Ai Weiwei. Photo by Gao Yuan
OXFORDSHIRE.- Blenheim Art Foundation announces the most extensive UK exhibition to date by celebrated Chinese artist and social activist Ai Weiwei. Opening at Blenheim Palace on 1 October as the inaugural and launch exhibition of the Blenheim Art Foundation, the exhibition will showcase more than 50 artworks by Ai Weiwei produced over the last 30 years. Featuring early photography dating to Ai’s time spent in New York in the 1980s through to new site-specific works conceived in China especially for the Palace, the show will give visitors the opportunity to experience first-hand the breadth of the artist’s practice, taking place throughout Blenheim Palace, a UNESCO World Heritage site, and its grounds.
Ai Weiwei at Blenheim Palace is the first major contemporary art exhibition to be presented in a building that dates back to 1704 and was famously the birth place of British Prime Minister Sir Winston Churchill in 1874. Inviting a new experience of Blenheim Palace by integrating artworks throughout the richly furnished palace rooms, as well as in the park and Formal Gardens, the exhibition will showcase the work of an artist known for his decisive breaking of tradition and will invite visitors to consider the artist’s particular vision, which questions what it is that we call ‘contemporary’.
A globally-recognised social activist, Ai Weiwei has not been able to leave China since 2011 when his passport was confiscated by Chinese authorities. The exhibition at Blenheim Palace is therefore realised through a close collaboration between the artist and the Blenheim Art Foundation team who have worked together with 3D plans and models of the site and grounds. New works realised for the Palace will include ‘Soft Ground (Great Hall)’, a site-specific carpet measuring 4510cm by 200cm displayed in the Great Hall; alongside hand-painted porcelain plates with ‘freedom flower’ details in the China Ante Room and ‘Sunflower Seed Stools’, also crafted in porcelain.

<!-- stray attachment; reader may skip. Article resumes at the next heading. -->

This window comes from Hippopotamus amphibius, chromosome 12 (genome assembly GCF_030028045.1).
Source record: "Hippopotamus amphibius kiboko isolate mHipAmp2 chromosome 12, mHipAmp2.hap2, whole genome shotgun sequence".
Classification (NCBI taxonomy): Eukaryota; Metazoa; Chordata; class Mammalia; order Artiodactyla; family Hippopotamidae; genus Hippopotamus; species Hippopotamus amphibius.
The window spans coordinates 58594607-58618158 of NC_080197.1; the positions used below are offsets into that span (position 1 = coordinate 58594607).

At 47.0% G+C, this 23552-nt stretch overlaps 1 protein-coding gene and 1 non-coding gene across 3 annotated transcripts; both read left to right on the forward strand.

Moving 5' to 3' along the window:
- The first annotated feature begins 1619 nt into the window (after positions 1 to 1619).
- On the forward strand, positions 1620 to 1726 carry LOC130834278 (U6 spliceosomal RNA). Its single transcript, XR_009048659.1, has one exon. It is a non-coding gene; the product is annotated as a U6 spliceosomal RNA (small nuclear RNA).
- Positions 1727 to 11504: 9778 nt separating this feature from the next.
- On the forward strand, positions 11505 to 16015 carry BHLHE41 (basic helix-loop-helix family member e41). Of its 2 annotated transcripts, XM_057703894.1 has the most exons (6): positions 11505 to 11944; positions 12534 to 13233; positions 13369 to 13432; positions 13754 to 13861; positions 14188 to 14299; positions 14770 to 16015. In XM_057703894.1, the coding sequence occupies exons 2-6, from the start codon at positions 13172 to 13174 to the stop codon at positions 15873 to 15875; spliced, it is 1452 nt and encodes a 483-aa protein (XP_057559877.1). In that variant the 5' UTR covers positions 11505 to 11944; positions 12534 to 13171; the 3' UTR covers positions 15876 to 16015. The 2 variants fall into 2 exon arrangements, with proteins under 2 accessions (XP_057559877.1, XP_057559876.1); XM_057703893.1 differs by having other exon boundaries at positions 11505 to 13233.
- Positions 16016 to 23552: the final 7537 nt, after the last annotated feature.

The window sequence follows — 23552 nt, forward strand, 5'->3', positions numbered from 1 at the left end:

Seminal artworks on display will include ‘Circle of Animals/Zodiac Heads: Gold’ (2010), Ai Weiwei’s reinterpretation of the legendary bronze zodiac head statues that once surrounded the fountain-clock at Emperor Yuanming Yuan’s Beijing imperial retreat and ‘He Xie’ (2010), featuring 2300 small porcelain crabs presented in the Red Drawing Room. The show will feature 55 photographs by Ai Weiwei documenting his time spent in New York 1983-1993 presented alongside never-before exhibited photographs taken by Andy Warhol whilst visiting China in 1982; Ai has credited Warhol as a significant inspiration in his practice. Further works will include ‘Marble Surveillance Camera’ (2010), a poignant reminder of Ai’s current situation; ‘Slanted Table’ (1997), a reconfigured Qing Dynasty (1644-1911) table; and ‘Map of China’, (2009) formed from wood reclaimed from temples also dating to the Qing Dynasty.
As the inaugural exhibition of the Blenheim Art Foundation, Ai Weiwei at Blenheim Palace marks a new programme of contemporary art, which will see exhibitions presented at the palace by internationally acclaimed contemporary artists. It is founded by Lord Edward Spencer-Churchill, whose family have resided at Blenheim Palace since it was built in the early 18th century, and whose father the 11th Duke of Marlborough is the current owner. A dedicated collector of contemporary art, Lord Edward has long held the ambition to launch a contemporary art programme at Blenheim Palace. He realises Blenheim Art Foundation with newly appointed Director, Michael Frahm.
Lord Edward Spencer-Churchill, Founder, Blenheim Art Foundation, said: “The launch of the Blenheim Art Foundation is a very exciting moment for Blenheim Palace. We are delighted to be able to host an artist of the calibre and eminence of Ai Weiwei at Blenheim and hope that our new programme of contemporary art, beginning with this exhibition, will challenge and inspire our visitors.”
Michael Frahm, Director, Blenheim Art Foundation, said: “This exhibition presents an extensive view of the artist’s diverse practice spanning more than three decades from the early 1980s in New York to modern day Beijing, where he is today confined to the borders of China. Ai Weiwei’s way of approaching the world challenges the status quo and he continues to raise critical questions on social, cultural and political issues. It has been a true pleasure working with Ai Weiwei, turning our vision into reality, and it is a great privilege for us to launch Blenheim Art Foundation with one of the most important living artists.”
Ai Weiwei at Blenheim Palace, Oxfordshire, 1 October – 14 December 2014
Ai Weiwei’s He Xie – the sea of porcelain crabs refers to censorship, playing on the similar-sounding ‘river crab’ and ‘harmonious’, part of a Chinese Communist slogan. Photograph: India Roper-Evans/Photoshot
Ai Weiwei, He Xie, 2012. Courtesy the artist.
Ai Weiwei, ‘Circle of Animals/Zodiac Heads, Gold’ (2010). Courtesy the artist
Ai Weiwei, Circle of Animals Zodiac Heads Gold, Snake, 2010. Courtesy the artist
Ai Weiwei, Circle of Animals Zodiac Heads Gold, Horse, 2010. Courtesy the artist
Ai Weiwei, Circle of Animals Zodiac Heads Gold Ram, 2010. Courtesy the artist
Ai Weiwei’s Marble Surveillance Camera is a comment on the political climate in China. Photo AFP
Ai Weiwei’s Bubbles. It took Ai nearly two years to make the work, experimenting with the shade and glaze of the porcelain. Photograph: India Roper-Evans/Photoshot
Photograph: India Roper-Evans/Photoshot
Ai Weiwei, Map of China, 2009, Courtesy the artist.